As for the mental game, this is what turned my game around. If a junior has a major problem in this area, you may want to jump on it early so they can learn more effectively, but the key to being mentally though is being realistic and going from there
Like I said in the podcast, I started late and hung around some really good players.
As a kid, that made me think that I was really good and got caught up in the talk, just by hanging out with nationally ranked players. I was in the best drill group at our club, because I was an athlete and did develop my skills by playing ALL of the sports before the age of 10, but then when I played my first tournament after drilling and practicing for a year and a half, I got beat by a kid who was two classes below me.
I was in the best class, hung out with all the great players, but after this happened couple more times, I remember writing down in my little notebook that I kept in my racquet bag for after my lessons, “Mick,….you stink.” You think you are better than you really are. Once I was realistic with myself, I knew exactly what I had to do to get better……..Play a lot of practice matches. So for me, my daily schedule was to hit and drill with a partner for an hour ( lets say. Work on my volleys and do some good volley drills with them), and then the second hour, play out points against someone else (or them) and come to the net at every opportunity I could.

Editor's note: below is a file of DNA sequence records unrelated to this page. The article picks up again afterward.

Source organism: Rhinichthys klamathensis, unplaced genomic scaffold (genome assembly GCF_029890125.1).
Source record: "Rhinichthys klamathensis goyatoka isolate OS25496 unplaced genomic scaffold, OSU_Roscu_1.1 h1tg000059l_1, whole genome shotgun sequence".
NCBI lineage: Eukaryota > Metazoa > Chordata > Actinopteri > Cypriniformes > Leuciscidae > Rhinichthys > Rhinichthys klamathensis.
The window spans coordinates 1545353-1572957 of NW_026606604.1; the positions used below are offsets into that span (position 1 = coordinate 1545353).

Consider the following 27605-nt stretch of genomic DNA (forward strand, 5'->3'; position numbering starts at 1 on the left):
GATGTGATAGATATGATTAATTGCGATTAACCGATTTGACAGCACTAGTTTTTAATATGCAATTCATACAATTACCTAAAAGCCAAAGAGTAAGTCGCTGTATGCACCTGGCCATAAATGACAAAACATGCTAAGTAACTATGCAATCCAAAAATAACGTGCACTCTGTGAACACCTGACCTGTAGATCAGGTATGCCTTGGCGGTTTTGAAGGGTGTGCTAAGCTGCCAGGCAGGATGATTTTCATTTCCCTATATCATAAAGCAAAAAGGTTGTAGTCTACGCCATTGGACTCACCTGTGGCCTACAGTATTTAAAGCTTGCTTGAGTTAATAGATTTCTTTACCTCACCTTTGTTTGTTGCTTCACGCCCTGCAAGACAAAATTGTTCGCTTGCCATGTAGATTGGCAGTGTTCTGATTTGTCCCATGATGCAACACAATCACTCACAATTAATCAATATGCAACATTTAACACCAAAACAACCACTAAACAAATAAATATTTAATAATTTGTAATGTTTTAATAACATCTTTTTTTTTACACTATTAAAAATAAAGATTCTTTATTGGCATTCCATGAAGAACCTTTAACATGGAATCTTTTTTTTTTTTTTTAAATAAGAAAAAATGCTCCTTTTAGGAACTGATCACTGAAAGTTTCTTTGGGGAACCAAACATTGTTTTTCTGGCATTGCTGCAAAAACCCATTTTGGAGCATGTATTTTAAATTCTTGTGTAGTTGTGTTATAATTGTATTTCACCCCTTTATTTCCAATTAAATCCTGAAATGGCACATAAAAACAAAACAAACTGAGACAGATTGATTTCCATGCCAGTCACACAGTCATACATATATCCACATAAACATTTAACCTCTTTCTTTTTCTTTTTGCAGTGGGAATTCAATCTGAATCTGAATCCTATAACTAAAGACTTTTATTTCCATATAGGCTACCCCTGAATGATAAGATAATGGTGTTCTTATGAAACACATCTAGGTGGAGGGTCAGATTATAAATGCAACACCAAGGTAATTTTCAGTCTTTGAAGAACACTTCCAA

Then I went home, ate, did my homework and went back to the club and worked on my volley on the ball machine. Guess what….I started winning a lot more.
Typically though with players who are starting out , technique is more important initially and as they get better, it becomes less of a focus……. while the mental game and strategy start off a bit less important and become much more of a focus as one improves.
For example, a beginner might focus 80% of their effort on technique and footwork initially with 10% focused on the mental game and 10% focused on strategy while the pros focus a lot less on technique and more on strategy and their mental games. This model has changed a bit due to the game based approach where technique and strategy work hand in hand.
As for technique, remember that tactics win matches, technique enhances your tactics. For example, Ask a dinker about their technique (not much) and then look at the tactics (never miss and chase everything down). This is why they have a room full of trophies at home. Tactics win!
From: Mark- Arizona
Question: What will help me improve my anticipation of the opponents next shot?
Go to – 1:13:49
Click Images below to get a better view
I love this question, because one part if the stroke that we do not think a lot about is what do we do AFTER we hit the ball, or RECOVERY.